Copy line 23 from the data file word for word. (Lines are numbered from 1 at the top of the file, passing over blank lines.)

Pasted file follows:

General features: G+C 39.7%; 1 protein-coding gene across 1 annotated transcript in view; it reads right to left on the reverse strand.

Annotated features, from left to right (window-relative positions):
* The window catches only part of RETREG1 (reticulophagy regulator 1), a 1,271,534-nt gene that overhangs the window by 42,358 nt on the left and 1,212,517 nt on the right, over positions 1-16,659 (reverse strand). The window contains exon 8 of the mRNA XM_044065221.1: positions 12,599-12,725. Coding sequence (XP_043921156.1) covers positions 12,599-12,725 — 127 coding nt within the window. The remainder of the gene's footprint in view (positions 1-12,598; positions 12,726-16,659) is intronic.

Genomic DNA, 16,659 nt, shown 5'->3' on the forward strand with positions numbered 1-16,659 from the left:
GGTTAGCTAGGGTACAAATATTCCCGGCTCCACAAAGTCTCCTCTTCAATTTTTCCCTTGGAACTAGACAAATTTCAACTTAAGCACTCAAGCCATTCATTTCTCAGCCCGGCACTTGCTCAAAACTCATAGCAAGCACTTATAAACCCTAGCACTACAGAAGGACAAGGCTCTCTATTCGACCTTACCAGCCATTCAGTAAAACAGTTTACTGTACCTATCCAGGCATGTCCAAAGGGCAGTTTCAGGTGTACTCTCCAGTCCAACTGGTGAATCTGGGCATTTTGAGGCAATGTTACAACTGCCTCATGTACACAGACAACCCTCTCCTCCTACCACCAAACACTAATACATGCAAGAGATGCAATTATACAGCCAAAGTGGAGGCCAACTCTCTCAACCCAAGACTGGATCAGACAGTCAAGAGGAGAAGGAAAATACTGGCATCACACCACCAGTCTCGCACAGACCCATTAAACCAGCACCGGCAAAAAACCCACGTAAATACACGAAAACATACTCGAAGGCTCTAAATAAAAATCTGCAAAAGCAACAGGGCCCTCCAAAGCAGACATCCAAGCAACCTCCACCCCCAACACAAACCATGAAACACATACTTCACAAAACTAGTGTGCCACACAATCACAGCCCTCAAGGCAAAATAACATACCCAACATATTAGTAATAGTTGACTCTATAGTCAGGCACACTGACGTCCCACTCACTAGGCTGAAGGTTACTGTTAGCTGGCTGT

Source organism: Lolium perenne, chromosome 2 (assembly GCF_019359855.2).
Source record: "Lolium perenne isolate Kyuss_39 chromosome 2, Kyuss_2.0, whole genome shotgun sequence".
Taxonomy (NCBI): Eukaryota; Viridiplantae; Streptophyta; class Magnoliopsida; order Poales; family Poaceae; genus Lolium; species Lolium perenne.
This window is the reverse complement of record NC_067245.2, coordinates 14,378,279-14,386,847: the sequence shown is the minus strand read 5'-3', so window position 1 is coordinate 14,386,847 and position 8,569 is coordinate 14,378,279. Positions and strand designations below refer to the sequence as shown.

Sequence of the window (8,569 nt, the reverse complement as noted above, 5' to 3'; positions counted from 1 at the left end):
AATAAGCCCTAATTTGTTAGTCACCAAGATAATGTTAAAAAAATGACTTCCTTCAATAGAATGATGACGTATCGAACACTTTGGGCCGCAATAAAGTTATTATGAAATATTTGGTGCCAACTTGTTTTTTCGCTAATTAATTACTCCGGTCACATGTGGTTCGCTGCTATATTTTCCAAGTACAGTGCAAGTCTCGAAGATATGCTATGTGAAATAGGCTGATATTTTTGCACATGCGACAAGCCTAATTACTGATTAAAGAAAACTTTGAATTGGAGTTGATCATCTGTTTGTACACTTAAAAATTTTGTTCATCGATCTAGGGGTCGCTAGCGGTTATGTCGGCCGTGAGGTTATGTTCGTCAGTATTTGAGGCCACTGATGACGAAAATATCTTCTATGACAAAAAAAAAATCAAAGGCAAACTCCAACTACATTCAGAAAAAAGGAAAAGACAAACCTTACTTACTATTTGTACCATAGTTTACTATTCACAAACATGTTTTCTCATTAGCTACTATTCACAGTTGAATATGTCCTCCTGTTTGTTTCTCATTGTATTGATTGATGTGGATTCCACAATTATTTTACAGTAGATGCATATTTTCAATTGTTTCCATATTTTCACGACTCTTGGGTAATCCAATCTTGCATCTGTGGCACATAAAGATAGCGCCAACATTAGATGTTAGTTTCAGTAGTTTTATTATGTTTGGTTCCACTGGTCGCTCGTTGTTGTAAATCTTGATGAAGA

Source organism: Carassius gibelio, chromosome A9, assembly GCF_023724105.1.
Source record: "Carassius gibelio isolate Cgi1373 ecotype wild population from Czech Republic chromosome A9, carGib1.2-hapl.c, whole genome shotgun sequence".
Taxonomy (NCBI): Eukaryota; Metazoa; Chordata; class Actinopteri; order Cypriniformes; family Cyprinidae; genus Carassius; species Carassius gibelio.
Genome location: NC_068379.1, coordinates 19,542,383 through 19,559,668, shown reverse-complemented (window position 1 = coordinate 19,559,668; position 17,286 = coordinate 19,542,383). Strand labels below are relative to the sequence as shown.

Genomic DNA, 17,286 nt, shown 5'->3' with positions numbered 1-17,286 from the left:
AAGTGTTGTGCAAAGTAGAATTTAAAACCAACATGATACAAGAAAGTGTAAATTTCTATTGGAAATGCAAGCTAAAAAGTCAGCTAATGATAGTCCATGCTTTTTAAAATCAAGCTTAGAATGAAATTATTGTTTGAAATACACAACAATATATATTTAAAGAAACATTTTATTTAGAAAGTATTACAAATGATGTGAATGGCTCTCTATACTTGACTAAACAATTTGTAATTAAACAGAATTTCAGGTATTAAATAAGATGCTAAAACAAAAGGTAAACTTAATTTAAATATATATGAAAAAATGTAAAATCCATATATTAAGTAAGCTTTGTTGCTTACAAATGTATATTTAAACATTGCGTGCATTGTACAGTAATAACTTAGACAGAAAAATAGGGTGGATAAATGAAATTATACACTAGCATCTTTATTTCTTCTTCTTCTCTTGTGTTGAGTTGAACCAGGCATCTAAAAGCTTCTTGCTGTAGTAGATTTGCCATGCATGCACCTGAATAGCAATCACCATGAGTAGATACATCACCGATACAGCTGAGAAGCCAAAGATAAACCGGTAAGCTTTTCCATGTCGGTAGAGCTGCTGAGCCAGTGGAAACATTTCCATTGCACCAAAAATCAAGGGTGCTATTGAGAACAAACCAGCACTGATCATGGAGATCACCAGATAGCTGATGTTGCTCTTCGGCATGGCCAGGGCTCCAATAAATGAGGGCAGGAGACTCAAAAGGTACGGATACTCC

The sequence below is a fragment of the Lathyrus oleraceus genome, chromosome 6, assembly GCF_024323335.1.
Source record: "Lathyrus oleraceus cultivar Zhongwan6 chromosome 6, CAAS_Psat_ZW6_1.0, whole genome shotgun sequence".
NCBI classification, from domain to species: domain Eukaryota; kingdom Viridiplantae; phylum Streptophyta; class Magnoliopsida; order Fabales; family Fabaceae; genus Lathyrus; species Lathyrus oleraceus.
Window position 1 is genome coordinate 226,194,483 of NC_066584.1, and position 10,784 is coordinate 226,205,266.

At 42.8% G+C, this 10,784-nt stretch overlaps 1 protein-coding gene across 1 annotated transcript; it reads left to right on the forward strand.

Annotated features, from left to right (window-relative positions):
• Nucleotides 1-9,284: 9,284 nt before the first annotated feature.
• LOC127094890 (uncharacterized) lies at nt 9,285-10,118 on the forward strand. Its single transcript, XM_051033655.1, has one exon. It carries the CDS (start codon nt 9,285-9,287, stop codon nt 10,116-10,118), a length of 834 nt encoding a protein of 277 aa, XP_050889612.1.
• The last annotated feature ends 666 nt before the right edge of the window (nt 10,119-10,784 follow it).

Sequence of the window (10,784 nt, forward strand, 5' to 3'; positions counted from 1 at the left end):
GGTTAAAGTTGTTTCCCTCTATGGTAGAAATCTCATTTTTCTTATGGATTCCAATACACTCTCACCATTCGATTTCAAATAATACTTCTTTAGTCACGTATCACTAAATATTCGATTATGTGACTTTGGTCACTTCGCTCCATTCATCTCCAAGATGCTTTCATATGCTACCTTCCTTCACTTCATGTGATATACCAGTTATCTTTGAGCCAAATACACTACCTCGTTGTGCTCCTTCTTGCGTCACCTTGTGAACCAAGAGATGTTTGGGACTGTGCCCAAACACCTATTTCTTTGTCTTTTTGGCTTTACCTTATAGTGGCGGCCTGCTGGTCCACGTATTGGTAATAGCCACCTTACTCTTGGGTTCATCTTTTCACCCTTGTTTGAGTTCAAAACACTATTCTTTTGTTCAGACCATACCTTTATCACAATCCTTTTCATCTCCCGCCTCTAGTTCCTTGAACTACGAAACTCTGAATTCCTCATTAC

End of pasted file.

Annotated features, from left to right (window-relative positions):